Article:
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John Shippen was the first black person to play professional golf. Shippen, who was half black and Indian, lived on the reservation with others in the Shinnecock Hills. He was originally hired to help clear out the space for the new golf course and, before long, was giving lessons to the white players. In one summer, Shippen had made $15 after giving lessons. He had learned to play the game from Scotsman Willie Dunn. As Dunn’s new caddie with golf skills, 16-year-old Shippen was soon invited to play in the 1896 U.S. Open at Shinnecock Hills.

The white players tried to boycott the event upon learning that Shippen was black, but he had the backing of then USGA President Theodore Havermeyer. In the 1896 U.S. Open, Shippen ended with a final round of 81 and a 36-hole total of 159, taking fifth place out of 35 players and won $10. He was not only the first black player, but he was the first American-born professional golfer to enter the U.S. Open Championship. Shippen would continue to play in four additional competitions, in 1899, 1900, 1902 and 1913.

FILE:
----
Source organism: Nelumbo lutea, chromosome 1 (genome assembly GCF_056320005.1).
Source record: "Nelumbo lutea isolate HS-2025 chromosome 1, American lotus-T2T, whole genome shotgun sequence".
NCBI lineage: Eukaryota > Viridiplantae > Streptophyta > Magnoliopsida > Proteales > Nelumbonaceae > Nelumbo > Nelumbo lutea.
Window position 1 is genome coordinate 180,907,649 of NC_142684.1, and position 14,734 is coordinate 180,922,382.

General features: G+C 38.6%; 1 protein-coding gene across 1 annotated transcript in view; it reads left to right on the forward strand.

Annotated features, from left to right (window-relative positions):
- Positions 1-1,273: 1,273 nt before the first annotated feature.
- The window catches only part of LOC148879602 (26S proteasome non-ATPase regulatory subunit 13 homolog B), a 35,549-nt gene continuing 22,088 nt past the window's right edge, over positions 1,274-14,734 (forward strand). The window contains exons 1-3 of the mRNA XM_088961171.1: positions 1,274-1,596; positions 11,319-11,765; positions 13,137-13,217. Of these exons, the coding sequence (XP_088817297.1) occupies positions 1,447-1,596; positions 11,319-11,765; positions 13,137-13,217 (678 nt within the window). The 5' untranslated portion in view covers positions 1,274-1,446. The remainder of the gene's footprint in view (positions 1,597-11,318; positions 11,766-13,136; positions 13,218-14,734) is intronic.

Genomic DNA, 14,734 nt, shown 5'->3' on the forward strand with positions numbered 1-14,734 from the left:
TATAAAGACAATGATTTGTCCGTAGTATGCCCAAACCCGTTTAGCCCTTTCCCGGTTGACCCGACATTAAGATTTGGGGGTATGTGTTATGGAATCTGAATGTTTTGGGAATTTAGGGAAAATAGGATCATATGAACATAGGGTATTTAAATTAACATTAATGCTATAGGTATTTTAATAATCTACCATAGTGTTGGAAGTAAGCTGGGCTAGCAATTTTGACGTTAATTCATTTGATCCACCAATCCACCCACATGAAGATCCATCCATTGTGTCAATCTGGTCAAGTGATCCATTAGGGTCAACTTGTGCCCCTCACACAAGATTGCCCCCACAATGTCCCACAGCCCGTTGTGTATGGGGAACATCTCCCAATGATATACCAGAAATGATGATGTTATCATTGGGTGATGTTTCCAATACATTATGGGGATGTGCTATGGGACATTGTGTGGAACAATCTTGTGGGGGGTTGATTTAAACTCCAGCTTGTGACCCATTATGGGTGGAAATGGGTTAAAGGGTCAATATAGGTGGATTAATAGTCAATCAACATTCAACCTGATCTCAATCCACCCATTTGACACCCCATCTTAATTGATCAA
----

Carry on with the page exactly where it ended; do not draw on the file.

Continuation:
Shippen continued his game on the east coast, and from 1913 to 1915, he served as private instructor for the wealthiest clients. His client list included steel magnate Henry C. Frick, James Cromwell and former New Jersey Governer J.S. Freylinghuysen. From 1918 to 1920, Shippen worked the greens in Southampton. He later became co-owner of a course he designed in Laurel, Maryland.

As more racism ensued and Jim Crow laws took over the golf clubs and the PGA, Shippen’s professional game turned to the United Golfers Association (UGA), an African American golfers association.  He retired as the greens keeper and head pro at Shady Rest Golf and Country Club.

Pro golfer and pioneer, John Shippen, passed away in a nursing home on May 15, 1968 at age 89. It would be some time later when a gravestone was erected on the grounds of the Rosedale Cemetery in Linden, New Jersey. The memorial efforts were led by Thurman P. Simmons, chairman of the John Shippen Memorial Golf Foundation.